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Super Hang-On Review Rewind

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On 08/02/2022 at 09:00 AM by Jamie Alston

A Winning Run

Despite its sluggish controls and an arduous career mode, the fun factor of superbike racing still rings true here.

When I was a wee lad in the arcades, motorcycle racers were not often a priority for me to spend my quarters. I was too busy playing After Burner, Galaga, or Ms. Pac-Man. But one day, I saw something that stood out from the usual bunch- Sega’s Super Hang-On, initially released in 1987. As I hopped on the mechanical bike and blasted around that first corner, I knew it was worth every quarter spent. I was one with the road- until I crashed seconds later. While I never won the race or played it in the arcade again, I always remembered how much fun it was. Thankfully, most of the traits that made the coin-op version fun translated well on the Sega Genesis.

At the outset, you can select either the Arcade or Original mode. Each of the four courses in Arcade Mode- America, Europe, Africa, Asia- corresponds to a difficulty setting with an increasing number of checkpoints, or “stages.” Africa is the easiest and shortest course with six stages. Europe is the most challenging course spanning 18 checkpoints. As in the first game, the goal is to beat the clock by racing from checkpoint to checkpoint as quickly as possible until you reach the end of the course.

You’ll want to avoid the signs, bushes, and rocks on the side of the road, lest you get thrown from your bike, which eats up precious seconds needed to reach the next checkpoint. Naturally, you’ll compete with other bikers for space on the road. The good news is that, should you bump into the other guy, your bike won't get blown to kingdom come like it did in the last game. But you will lose significant speed if you habitually clip them. So watch where you point those wheels. Unfortunately, they habitually get in the way at the worst time on steep turns.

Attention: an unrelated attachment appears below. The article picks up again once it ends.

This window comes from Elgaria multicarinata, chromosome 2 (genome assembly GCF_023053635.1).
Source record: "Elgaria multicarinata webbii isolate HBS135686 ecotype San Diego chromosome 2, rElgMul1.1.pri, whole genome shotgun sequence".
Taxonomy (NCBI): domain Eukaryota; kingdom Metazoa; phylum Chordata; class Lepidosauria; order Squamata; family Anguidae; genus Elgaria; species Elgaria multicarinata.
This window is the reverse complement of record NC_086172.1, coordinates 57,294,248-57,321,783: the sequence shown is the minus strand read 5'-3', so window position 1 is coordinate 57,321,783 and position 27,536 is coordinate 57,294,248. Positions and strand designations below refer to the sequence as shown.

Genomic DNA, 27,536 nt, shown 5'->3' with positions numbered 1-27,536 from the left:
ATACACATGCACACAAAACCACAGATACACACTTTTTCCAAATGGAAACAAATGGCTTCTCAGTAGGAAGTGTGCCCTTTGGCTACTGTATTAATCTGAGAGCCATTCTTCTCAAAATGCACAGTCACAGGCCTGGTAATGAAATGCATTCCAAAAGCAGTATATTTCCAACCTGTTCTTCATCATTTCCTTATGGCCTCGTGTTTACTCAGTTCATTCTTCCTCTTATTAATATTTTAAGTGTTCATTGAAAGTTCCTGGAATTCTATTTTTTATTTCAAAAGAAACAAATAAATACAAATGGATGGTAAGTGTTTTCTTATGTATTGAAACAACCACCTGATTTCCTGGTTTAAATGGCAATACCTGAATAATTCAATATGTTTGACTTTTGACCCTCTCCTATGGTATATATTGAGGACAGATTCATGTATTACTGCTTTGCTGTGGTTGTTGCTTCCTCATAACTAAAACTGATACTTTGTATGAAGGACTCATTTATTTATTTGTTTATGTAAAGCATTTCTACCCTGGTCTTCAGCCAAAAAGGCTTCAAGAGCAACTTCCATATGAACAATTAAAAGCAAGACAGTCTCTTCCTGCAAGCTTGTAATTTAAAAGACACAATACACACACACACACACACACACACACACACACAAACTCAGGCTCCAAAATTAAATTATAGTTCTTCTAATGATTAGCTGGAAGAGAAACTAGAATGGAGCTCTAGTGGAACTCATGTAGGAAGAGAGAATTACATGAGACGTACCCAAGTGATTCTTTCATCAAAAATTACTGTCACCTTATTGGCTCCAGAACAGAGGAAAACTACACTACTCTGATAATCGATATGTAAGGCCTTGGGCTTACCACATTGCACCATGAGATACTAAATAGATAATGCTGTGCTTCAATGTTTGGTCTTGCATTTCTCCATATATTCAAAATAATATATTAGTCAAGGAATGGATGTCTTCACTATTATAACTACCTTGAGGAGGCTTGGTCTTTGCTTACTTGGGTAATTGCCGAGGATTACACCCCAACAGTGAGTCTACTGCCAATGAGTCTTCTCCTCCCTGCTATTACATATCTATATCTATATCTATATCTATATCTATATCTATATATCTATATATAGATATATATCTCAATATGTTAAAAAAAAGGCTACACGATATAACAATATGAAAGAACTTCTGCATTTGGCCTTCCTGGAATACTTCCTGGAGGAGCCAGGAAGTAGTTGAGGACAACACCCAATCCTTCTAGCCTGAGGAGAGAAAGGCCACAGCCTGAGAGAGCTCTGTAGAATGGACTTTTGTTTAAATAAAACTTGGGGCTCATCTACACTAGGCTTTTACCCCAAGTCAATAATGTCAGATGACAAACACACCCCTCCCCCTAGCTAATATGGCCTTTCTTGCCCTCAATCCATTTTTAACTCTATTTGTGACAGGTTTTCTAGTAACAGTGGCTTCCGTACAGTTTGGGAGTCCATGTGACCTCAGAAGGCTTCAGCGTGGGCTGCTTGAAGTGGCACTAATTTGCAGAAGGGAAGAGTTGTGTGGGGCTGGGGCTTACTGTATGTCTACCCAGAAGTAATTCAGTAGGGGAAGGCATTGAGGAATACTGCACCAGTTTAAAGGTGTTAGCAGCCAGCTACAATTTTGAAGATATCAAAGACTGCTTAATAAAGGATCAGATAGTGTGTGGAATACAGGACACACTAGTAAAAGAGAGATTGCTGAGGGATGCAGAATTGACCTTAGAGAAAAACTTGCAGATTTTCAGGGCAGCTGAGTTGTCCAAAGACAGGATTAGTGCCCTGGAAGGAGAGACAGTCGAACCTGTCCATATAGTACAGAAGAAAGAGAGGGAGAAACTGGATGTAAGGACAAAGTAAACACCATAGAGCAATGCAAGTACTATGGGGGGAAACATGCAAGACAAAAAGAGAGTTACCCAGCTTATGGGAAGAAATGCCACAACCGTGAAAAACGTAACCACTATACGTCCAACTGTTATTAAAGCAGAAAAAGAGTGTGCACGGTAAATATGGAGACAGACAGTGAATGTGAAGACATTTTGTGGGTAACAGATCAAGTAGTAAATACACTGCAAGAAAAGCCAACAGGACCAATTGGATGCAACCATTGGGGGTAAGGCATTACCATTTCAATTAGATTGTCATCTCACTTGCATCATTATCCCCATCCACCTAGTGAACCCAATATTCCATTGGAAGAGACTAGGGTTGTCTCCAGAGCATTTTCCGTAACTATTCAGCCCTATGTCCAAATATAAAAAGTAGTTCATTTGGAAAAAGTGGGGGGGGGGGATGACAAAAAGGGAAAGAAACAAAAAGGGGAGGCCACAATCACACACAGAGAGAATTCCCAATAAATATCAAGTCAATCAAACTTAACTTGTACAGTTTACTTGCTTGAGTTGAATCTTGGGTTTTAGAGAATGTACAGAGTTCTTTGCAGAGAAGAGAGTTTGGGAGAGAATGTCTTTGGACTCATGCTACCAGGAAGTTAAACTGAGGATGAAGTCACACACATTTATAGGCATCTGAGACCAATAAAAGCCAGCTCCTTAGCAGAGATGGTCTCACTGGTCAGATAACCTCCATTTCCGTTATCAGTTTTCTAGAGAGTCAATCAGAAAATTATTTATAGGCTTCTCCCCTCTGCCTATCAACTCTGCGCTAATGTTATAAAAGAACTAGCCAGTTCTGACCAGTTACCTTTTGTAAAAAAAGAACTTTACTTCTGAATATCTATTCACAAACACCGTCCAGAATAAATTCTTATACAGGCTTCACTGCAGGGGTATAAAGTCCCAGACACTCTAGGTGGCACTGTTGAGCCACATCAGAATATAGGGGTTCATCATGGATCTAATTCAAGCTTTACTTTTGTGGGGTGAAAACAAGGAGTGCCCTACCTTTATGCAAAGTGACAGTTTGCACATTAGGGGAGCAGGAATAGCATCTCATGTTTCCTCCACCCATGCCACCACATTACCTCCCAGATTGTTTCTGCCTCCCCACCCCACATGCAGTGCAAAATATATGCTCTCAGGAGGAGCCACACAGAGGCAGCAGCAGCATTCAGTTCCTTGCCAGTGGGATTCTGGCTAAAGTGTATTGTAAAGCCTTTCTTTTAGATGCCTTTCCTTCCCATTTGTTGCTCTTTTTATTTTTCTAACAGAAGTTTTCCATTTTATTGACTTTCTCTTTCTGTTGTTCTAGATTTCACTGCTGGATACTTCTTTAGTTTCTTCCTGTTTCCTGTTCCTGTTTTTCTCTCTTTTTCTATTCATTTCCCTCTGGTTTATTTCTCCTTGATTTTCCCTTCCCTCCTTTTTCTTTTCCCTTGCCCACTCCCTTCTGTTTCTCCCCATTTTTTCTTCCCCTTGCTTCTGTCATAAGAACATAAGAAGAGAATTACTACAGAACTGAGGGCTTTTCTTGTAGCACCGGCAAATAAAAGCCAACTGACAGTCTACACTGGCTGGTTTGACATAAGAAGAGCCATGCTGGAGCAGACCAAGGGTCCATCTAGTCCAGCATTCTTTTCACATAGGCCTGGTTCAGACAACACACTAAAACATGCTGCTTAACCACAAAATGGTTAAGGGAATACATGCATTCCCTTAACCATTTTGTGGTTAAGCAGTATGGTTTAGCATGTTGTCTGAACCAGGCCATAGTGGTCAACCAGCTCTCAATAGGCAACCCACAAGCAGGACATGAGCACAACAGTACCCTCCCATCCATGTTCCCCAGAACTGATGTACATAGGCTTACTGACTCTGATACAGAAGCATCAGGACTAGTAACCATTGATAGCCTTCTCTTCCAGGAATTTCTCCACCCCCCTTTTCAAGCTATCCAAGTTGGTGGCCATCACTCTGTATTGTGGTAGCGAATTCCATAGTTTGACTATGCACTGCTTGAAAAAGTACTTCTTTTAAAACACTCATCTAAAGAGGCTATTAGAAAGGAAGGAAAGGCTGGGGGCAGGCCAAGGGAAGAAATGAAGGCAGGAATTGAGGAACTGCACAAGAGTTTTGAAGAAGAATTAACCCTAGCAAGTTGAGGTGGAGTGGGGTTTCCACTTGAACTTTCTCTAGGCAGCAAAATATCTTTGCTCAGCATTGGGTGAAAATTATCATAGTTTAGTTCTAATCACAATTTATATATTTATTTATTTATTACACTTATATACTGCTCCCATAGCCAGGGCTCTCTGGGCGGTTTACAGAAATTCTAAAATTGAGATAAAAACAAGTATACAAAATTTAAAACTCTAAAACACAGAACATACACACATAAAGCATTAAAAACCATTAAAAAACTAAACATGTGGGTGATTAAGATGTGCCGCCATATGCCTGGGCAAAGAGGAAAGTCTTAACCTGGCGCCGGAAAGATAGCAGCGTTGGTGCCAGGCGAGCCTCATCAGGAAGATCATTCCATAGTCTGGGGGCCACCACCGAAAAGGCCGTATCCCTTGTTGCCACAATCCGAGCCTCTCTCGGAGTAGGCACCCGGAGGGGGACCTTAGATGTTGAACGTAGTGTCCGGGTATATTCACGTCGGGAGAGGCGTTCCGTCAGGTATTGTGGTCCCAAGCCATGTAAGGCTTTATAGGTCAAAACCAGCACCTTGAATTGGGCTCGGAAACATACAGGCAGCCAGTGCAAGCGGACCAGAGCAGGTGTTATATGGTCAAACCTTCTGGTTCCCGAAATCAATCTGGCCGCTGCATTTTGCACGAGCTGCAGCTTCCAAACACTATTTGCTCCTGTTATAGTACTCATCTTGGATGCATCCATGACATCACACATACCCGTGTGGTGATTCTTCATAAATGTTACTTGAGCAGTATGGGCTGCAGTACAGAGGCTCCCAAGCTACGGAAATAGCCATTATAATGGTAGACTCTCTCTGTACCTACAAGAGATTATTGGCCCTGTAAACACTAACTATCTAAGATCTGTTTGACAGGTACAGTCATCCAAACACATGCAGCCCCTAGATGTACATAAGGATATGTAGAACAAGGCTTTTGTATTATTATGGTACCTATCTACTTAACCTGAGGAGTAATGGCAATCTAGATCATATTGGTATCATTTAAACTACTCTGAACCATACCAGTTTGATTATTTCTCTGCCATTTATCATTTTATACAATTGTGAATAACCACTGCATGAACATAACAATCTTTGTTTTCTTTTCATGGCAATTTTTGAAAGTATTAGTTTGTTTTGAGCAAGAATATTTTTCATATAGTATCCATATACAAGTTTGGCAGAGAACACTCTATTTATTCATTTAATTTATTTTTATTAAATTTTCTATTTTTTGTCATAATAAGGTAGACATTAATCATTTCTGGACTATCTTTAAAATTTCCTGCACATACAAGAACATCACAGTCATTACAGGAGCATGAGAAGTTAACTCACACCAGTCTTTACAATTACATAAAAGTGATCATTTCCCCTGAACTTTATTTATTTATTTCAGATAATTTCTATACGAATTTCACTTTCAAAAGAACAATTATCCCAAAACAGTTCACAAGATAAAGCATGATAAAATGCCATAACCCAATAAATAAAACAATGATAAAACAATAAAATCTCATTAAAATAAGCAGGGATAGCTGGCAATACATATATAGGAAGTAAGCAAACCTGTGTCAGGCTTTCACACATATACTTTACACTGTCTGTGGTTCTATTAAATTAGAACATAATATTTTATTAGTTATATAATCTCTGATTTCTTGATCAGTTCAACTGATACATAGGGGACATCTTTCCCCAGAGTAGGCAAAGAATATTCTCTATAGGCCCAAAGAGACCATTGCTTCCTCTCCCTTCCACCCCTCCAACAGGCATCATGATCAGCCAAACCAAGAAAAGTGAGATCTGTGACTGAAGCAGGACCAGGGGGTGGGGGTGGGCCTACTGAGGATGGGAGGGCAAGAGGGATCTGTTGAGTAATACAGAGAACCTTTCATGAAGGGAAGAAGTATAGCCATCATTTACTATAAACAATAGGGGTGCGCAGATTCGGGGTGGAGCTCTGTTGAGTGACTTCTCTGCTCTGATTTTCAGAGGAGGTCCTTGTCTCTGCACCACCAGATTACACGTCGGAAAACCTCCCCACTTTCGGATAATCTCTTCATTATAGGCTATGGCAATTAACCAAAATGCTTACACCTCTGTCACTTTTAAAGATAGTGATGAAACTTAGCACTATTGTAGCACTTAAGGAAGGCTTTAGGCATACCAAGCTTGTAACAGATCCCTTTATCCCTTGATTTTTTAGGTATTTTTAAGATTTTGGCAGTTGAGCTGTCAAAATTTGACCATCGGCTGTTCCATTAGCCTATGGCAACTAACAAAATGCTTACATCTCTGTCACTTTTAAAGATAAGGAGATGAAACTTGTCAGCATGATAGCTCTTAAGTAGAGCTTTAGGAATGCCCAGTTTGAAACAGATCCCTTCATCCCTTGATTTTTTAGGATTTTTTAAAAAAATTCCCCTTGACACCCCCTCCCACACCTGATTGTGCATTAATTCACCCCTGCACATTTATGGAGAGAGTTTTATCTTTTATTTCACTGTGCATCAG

New in this game is the ability to use your bike's supercharger after reaching its standard top speed. If you liked using the turbo boost in Rad Racer, you'd like it here just as much. Also, certain sections of the courses have straightaways that you’d do well to take advantage of to shave seconds off your time to reach the next checkpoint. The caveat to the more difficult stages is the increasing series of steep bends and s-curves dampening opportunities to build up enough speed to use the supercharger.

The other half of Super Hang-On is the original mode- best described as a tacked-on career mode. Here, you play as a racer competing against a rival for cash. The races are a lapped section of locations from the Arcade Mode. You win by getting a better lap time than your unseen rival. You also have a sponsor that will fork up the cash for every race you win (or lose) and a mechanic that helps to keep your bike in working order and tells you when you need to change your parts. But this is also where things get a bit tedious.

Repeatedly colliding with other riders or other hazards can become quite costly. It caught me by surprise the first time I experienced being forced to forfeit the race due to the frame on my bike becoming too damaged to ride. Even if you never crash, you’ll still be tasked with routine maintenance purchases like new tires, replacing oil, brakes, etc. Keeping your bike in proper working order severely drains the meager funds you initially have. As a result, this mode’s difficulty feels front-loaded. Granted, it gets easier once you can afford better parts, but some might see it as too slow and arduous of a process to be worth the time.

It’s worth noting that you can also import your career mode bike into the arcade mode via password entry. If your bike is equipped with top-tier parts, you can sense the difference when you activate the supercharger or take on turns at high speeds while maintaining more traction on the road than possible on the standard arcade setup. It almost feels like cheating- and you’ll love it. Most importantly, it’s a decent incentive to spend the time necessary to purchase the best equipment in original mode.